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Session: Don't Miss a Beat: Addressing Cardiotoxicity in Cancer Therapies [Return to Session]

Don't Miss a Beat: Addressing Cardiotoxicity in Cancer Therapies

C Glide-Hurst1*, J Harms2*, R Howell3*, (1) University of Wisconsin, Middleton, WI, (2) University of Alabama at Birmingham, Birmingham, AL, (3) UT MD Anderson Cancer Center, Houston, TX


TH-A-BRA-0 (Thursday, 7/14/2022) 7:30 AM - 8:30 AM [Eastern Time (GMT-4)]

Ballroom A

Cardiac toxicity is a devastating complication of cancer treatment and occurs during, shortly after, or even many years after treatment. Long-term follow up of patients undergoing thoracic radiation, such as lymphoma, lung, and esophageal cancers, has shown that in particular, radiation therapy (RT) can lead to major radiation-induced cardiac toxicities like congestive heart failure and coronary artery disease. The era of cardiac radioablation has introduced new considerations into the overall cardiotoxicity landscape. This session will provide an update on the latest advances in cardiotoxicity in cancer therapies. First, we will hear about the latest imaging for anatomical targeting and substructure avoidance, including motion estimation and normal tissue response to elucidate potential biomarkers of cardiac toxicity. Then, advanced treatment planning strategies will be described including for targeted avoidance, cardiac auto-segmentation, and knowledge-bsaed planning. Finally, the latest results in developing dose response and risk prediction models for therapy-related late cardiovascular disease will be provided including how contemporary treatment planning and reconstructed dosimetry data are used to translate data from dose response models toward survivorship care.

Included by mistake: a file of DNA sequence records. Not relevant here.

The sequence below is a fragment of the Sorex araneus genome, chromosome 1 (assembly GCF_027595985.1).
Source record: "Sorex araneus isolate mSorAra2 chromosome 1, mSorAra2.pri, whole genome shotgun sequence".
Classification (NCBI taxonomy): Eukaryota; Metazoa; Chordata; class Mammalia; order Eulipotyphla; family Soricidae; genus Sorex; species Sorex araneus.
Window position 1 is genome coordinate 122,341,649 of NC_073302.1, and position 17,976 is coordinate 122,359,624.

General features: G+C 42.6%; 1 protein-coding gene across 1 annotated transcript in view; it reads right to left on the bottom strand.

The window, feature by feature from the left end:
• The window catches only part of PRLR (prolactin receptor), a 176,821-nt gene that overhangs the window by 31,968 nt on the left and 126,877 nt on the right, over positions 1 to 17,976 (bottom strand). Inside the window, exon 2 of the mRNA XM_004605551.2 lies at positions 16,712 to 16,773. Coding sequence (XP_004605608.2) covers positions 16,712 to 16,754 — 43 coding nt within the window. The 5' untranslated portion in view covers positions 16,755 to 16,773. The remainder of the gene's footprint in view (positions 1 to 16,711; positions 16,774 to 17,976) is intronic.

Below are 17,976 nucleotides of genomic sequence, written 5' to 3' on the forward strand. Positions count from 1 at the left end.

Learning Objectives:
1. Learn about the state of the art for imaging in cardio toxicity
2. Understand the latest advances in advanced treatment planning for cardiotoxicity endpoints
3. Learn about the contemporary dose response/prediction models used for therapy-related cardiovascular diseases.

Funding Support, Disclosures, and Conflict of Interest: Dr. Glide-Hurst discloses collaborations with Philips Healthcare, GE Healthcare, ViewRay, Inc., and Modus Medical. Research partially supported by the NCI of the NIH (R01CA204189, R01HL153720 (Glide-Hurst) and U24CA055727, R01CA261750 (Howell)). Dr. Howell discloses agreements with St. Jude Children's Research Hospital and is Contract PI, Dosimetry NCI Radiation Epidemiology Branch, PHR-SSS-S-19-005730.


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